With supply chain issues causing much longer lead times for building materials, which creates further scheduling challenges, there’s a good chance that your project may be interrupted or delayed for a significant period of time.
Insurers don’t like to cover buildings that are unoccupied and the same applies to building sites that are abandoned, or where work is not progressing.
The reason is that there is a higher risk of claims and of those claims being more expensive. For example, issues such as a burst pipe or other flooding may go undetected for longer, making damage worse. Abandoned sites are also at greater risk of burglary and vandalism.
That’s why contract works insurance generally either automatically ceases after a period of stoppage, or excludes claims from events following a period where work has stopped on site.
Here are some examples of policy wording:
Stoppage of work
If work at the Contract Site effectively ceases for a period of sixty (60) consecutive days, all indemnity under this Policy shall cease at 4pm on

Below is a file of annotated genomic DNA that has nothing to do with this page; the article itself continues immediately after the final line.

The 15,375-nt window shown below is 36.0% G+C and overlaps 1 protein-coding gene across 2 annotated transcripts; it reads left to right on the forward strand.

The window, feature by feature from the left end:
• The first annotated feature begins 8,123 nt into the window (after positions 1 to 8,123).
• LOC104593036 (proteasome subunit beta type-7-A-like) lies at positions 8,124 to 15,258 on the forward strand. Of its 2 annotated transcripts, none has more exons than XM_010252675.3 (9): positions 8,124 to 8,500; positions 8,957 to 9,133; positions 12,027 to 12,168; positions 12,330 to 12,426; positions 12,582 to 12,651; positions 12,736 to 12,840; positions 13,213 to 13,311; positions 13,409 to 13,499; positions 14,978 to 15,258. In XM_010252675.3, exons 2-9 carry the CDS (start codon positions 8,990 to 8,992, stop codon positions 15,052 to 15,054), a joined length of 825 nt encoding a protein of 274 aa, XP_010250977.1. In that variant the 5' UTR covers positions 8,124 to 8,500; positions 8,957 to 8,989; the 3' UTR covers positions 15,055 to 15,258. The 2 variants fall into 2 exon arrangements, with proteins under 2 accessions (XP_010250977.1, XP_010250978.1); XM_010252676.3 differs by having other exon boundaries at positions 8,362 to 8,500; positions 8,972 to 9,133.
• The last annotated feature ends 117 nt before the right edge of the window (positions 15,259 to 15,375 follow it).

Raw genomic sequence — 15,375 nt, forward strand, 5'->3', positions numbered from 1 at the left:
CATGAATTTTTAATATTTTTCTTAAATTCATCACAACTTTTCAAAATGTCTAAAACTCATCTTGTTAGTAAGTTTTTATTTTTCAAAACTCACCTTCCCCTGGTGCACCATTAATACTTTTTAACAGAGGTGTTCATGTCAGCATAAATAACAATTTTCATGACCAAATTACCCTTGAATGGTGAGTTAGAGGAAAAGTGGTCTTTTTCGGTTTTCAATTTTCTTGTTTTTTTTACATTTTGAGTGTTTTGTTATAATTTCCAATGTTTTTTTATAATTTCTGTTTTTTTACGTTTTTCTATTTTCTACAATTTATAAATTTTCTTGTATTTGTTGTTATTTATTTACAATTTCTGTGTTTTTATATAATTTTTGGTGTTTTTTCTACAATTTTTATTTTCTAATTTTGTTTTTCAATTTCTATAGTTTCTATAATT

that sixtieth (60th) day and the indemnity shall only be reinstated if the cessation of work is disclosed to Us and only from the date and to
the extent which we subsequently advise in writing.
And another insurer’s policy states:
Losses not covered
This policy does not insure loss immediately preceded by total or partial stoppage of work for longer than 90 days.
This means if you know work is going to be delayed you should make sure your insurer is aware of this, so you’re not caught out if something does happen. They may want to impose additional terms, such as a higher excess during the period and a requirement that the site is regularly visited until work starts up again.